The gardens were just so beautiful – flowers of all kinds spilling out of every border, streams with tiny bridges balanced across them, a hidden pocket of bluebells, giant rhododendron bushes and so much space to run around in. A forever home for sure and I found myself wandering through the colours and scents regularly throughout the two days we were there.
After lunch, tummies settled thanks to good food and lots of talking and laughter, we headed out on a long walk through their land with their endlessly enthusiastic Springer Spaniel, Healey, who Mimi promptly fell head over heels in love with. It was exactly what we all needed – fresh air and a stretch of the legs as we passed through fields of waist-high grass, delicately tinkling streams, a woodpecker nest (complete with squeaking baby woodpeckers) and pastures full of wildflowers.
Back to the farmhouse for a cup of tea, and they had made Mimi a deliciously simple Victoria Sponge birthday cake topped with a candle like no other I’ve seen before. It was shaped like a Chinese lotus flower and when you lit it the whole thing opened up, spun around in circles and played ‘happy birthday’! The only snag was that there was no way to actually turn off the music, so eventually we resorted to putting it at the bottom of the garden in order to escape it’s ceaseless tune.
Suitably refuelled with sugar, the girls were keen to ‘help’ with some dog training. Poor Healey was exhausted at the end of the day from all the running and playing he did and the girls were too. They loved playing fetch with him, giving him commands and watching Tim get him to practice his training.
Our second day in this idyllic spot began gently with breakfast and books, followed by a long walk in the countryside through acres of streams and woodland. Mimi and the husband stayed home as their hayfever was playing up horrendously and neither of them had slept very well. Our destination was to drop in on some ‘neighbours’ (if you can call them that considering the distance!) who are in the process of going completely off grid by building an eco-roundhouse in the woods. They’ve used old tree trunks to create the walls; salvaged materials to create the roof which will be topped with earth and grass and plants; and are even building their own furniture and doors. The toilet is a separate little outbuilding with a small window so you can watch the birds in the trees whilst you’re, ahem, answering the call of nature. I didn’t take any photos but I have to say it was truly impressive and the girls were really interested in what they were creating.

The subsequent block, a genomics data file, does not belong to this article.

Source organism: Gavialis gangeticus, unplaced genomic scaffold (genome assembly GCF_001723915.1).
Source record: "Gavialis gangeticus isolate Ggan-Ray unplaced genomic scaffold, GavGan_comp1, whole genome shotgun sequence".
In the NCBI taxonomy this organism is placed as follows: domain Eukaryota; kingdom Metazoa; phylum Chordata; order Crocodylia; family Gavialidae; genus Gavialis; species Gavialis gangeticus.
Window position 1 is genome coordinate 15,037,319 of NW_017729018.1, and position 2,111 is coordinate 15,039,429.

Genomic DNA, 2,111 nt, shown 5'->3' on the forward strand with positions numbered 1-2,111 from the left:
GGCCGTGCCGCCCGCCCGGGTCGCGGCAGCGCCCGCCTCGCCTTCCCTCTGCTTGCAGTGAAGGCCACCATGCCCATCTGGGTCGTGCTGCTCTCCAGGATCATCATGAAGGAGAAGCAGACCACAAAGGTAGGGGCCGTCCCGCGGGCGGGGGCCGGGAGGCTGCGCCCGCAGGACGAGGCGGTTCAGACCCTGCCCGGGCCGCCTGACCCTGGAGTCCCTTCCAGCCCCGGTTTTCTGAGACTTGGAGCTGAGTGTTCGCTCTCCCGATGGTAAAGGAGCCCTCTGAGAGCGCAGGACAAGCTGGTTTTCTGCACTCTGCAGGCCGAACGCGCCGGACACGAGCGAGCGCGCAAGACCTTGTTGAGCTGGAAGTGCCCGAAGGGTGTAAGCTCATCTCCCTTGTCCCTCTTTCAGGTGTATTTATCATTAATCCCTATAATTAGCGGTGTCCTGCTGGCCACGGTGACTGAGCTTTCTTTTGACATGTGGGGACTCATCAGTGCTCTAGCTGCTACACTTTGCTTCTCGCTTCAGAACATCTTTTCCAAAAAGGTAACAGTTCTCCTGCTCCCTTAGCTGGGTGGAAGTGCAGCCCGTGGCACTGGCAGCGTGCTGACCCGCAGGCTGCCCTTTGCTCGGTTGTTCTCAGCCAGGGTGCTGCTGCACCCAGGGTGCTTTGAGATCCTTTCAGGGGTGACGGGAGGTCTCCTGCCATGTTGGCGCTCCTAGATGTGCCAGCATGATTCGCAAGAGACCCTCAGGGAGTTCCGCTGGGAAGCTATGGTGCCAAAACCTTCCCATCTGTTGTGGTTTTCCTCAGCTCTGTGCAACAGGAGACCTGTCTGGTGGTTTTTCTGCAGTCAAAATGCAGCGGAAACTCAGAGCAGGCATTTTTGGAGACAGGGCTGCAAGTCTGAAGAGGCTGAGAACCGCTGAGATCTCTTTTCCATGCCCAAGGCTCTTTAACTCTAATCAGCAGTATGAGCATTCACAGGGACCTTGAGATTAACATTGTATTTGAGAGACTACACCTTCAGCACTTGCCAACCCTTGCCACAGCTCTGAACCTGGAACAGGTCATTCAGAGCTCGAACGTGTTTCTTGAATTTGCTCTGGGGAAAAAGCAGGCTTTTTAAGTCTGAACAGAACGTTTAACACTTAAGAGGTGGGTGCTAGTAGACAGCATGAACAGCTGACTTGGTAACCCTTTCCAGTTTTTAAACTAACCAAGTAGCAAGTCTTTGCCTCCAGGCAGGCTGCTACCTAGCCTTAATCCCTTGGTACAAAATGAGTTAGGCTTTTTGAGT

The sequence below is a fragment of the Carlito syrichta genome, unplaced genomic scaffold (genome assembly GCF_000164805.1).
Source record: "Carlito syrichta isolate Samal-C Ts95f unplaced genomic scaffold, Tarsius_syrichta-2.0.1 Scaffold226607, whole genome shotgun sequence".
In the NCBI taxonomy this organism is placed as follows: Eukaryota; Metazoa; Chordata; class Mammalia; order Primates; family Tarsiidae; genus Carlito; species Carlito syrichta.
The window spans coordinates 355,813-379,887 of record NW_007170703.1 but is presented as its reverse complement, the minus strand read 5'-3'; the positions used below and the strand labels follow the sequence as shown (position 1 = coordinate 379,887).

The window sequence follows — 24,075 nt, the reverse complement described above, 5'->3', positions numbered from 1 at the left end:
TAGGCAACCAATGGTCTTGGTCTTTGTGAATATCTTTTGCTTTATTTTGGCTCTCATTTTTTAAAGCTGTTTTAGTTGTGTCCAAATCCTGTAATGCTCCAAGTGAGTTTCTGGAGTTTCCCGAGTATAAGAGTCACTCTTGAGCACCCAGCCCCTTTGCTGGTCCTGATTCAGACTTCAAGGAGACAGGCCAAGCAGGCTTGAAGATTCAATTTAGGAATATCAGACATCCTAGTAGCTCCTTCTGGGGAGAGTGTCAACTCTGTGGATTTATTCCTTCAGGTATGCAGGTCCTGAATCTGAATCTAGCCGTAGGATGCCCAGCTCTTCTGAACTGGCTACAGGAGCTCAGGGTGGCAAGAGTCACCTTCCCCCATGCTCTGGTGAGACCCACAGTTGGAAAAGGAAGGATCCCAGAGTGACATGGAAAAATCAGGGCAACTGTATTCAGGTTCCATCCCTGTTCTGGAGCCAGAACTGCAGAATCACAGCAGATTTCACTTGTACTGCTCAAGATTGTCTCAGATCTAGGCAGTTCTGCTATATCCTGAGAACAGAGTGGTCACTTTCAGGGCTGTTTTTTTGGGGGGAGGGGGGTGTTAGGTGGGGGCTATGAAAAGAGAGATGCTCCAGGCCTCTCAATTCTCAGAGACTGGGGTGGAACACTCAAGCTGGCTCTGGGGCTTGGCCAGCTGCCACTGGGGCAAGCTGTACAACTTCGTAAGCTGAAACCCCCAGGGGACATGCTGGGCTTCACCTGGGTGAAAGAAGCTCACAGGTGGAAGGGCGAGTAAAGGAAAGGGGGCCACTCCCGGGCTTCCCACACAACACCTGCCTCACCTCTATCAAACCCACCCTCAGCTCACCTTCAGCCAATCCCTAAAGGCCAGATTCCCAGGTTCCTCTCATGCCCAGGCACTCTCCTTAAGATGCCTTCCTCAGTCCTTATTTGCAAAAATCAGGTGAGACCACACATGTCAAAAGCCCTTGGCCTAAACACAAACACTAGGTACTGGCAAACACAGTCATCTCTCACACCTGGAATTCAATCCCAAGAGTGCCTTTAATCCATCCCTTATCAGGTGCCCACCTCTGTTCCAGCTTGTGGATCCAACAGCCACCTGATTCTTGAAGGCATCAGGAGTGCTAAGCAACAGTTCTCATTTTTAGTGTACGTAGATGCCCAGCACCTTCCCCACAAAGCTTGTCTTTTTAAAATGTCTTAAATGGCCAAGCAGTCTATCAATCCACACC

As we headed back to the farmhouse we picked pretty posies of wildflowers and also called in on some other neighbours who own two horses. Lola instantly fell in love with them and fed them carrots out of her hand. Watching her eyes shine with happiness as she gently stroked their velvety, whiskery noses was something I’ve not really seen in her before and I have the feeling she’ll be the one asking for riding lessons when she’s older.
After lunch Ella and I headed out again with the family to an Open Garden charity event in a nearby village just over the county border in Devon. Oh goodness, it really was the garden of dreams. The couple who own it have clearly put decades of hard work into creating this beautiful space full of rare plants – it was absolutely stunning. We strolled round, taking it all in, and I made a mental note of all the plants I’d love to have in our garden at home. We chatted over tea and cake, talking about anything and everything, and it was a thoroughly enjoyable way to spend an afternoon.
We had such a lovely time staying with my family and I had really mixed feelings the next day as we prepared to leave. I hated saying goodbye, knowing that it could be a year or more before we get to see them again, whilst at the same time feeling excited for the next stage our family road trip adventure.